October 24, 2014

Advertisement

October 23, 2014

October 22, 2014

October 21, 2014

Lowndes Drosdick Doster Kantor & Reed

Divorce: What to do with a house that's underwater?

What happens when one spouse wants to keep the marital home in a divorce settlement, but the parties owe more on their mortgage than the home is worth? This is, unfortunately, a very common problem (often referred to as having an “underwater” mortgage or “negative equity”), as almost two million Floridians are in this situation.[1] This means that approximately 45% of the state’s total mortgages are currently underwater, while another 4.1% are closely approaching negative equity. It is also believed that Central Florida’s negative equity rate is even higher than the state average, with 53% of mortgages currently underwater in the Orlando area.[2] Since approximately one-half of all Floridian homeowners are faced with this problem, the question of how to handle a home with negative equity in a divorce is frequently becoming an issue.

Florida law states that, unless circumstances warrant differently, spouses going through a divorce should each have an “equitable distribution” of the marital assets and liabilities, with a starting premise that the division should be equal.[3] In a divorce settlement where one spouse keeps the marital home, and the home has positive equity, the amount of equity in the home is counted towards that spouse’s portion of the property distribution. However, when a home is underwater and one spouse wants to keep it, lawyers and judges are struggling with the question of whether to allow that spouse to count the amount of negative equity toward their distribution of marital assets and liabilities. If this is permitted, that spouse will receive more of another asset in order to make up for the debt from the house that he or she is taking on, so that the overall property distribution is equalized. Certain Central Florida judges, however, have recently commented that, in a divorce case where the house has negative equity, the judge may decide to “zero” out the debt from the house, so that the spouse taking on the home will not receive the credit for the mortgage debt he or she is taking on. Of course, parties are also free to do this in out-of-court settlements, and may agree to zero out the mortgage or settle on some number between zero and the amount of the negative equity during settlement negotiations, depending on the specific circumstances of the case.

There are two main reasons behind the concept of “zeroing” out an underwater mortgage. The first main reason is that it is very possible that the home may be foreclosed or short sold in the future, and the spouse keeping the home may not, in reality, have to pay the entire deficiency amount. The other reason is that the value of the home will likely increase as the housing market recovers, so that the spouse keeping the home will realize that value at some point and will not be held to the entire deficiency amount existing at the time of the divorce. Thus, the spouse keeping the home would receive the benefit of taking on the mortgage debt in the divorce settlement, but may not actually have to pay all or some portion of the debt in reality, resulting in a potentially unfair property distribution.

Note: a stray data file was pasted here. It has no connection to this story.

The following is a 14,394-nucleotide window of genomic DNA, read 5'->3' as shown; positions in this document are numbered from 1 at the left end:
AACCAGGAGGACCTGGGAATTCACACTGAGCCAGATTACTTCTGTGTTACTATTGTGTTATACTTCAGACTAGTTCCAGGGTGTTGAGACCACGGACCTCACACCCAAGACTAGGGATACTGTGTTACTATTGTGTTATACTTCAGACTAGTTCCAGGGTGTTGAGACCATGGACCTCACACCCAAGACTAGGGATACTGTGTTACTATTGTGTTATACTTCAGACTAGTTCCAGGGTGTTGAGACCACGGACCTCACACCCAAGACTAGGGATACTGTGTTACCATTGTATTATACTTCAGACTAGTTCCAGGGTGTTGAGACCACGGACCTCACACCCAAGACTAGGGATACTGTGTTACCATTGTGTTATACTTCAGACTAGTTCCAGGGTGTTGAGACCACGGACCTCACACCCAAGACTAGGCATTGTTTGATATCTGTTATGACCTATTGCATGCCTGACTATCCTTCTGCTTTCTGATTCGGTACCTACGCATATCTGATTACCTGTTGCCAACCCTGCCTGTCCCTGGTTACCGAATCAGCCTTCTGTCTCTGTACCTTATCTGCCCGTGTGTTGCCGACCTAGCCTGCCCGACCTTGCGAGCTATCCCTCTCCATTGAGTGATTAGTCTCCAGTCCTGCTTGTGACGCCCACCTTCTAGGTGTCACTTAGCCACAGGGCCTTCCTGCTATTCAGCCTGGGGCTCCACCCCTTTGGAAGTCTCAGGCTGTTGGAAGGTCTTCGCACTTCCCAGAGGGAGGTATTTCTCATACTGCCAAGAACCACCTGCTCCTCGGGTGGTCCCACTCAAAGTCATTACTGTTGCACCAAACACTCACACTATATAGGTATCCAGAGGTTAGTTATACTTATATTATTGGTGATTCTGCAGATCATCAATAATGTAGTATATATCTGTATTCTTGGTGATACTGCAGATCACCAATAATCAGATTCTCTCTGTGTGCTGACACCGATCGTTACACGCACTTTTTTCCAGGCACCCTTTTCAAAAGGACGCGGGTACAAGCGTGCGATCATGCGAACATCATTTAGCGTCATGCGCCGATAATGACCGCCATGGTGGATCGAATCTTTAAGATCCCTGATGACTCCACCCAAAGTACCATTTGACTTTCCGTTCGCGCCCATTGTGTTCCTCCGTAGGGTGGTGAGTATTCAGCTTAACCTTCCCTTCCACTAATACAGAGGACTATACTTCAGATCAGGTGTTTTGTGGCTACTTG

While this “zeroing” argument may seem logical in many cases, especially those where it is foreseeable that a foreclosure or short sale will actually occur in the near future, or where the spouse intends to keep the house as a long-term investment and will likely realize an increase in value as the economy recovers, case law in Florida still says that all marital debts must be distributed. Florida law is clear that “the first step in distributing a marital couple’s liabilities in a dissolution action requires the trial court to identify them. The second step requires the court to designate them as either marital or non-marital. The third step is to equitably distribute them.” Another Florida court echoed in 2008 that “it is reversible error for the trial court to fail to identify and distribute each marital asset and liability.” Therefore, pursuant to this case law, it seems that a judge should account for the actual negative equity being taken on by one spouse, instead of zeroing out the debt altogether. Realistically, however, that might not be equitable in many cases. It seems as though Florida judges have begun zeroing out underwater mortgages in some divorce cases, and it is thus very possible that a Florida appellate court will either uphold or overturn a trial court’s decision to zero out a home with negative equity in the near future. Until then, it is unclear how individual cases will be settled or decided. The law says one thing, but, given the current economic circumstances, fairness may often require another. Family law courts are courts of equity, and thus, the totality of the circumstances must be weighed.

[1] CoreLogic, Q2 2011 Negative Equity by State, corelogic.com. CoreLogic is a real estate data and analytics company based in Santa Ana, CA.

[2] Kim Miller, Nearly 2 million Florida mortgages underwater, The Palm Beach Post, September 13, 2011, http://blogs.palmbeachpost.com/realtime/2011/09/13/nearly-2-million-flor...

[3] Florida Statute § 61.075 (2011).

If you are going through a divorce and have questions about a “underwater” mortgage or “negative equity”, please contact Rebecca Palmer or any other member of the Family Law practice at our family law line: 407.418.6482.

TRENDING LEGAL ANALYSIS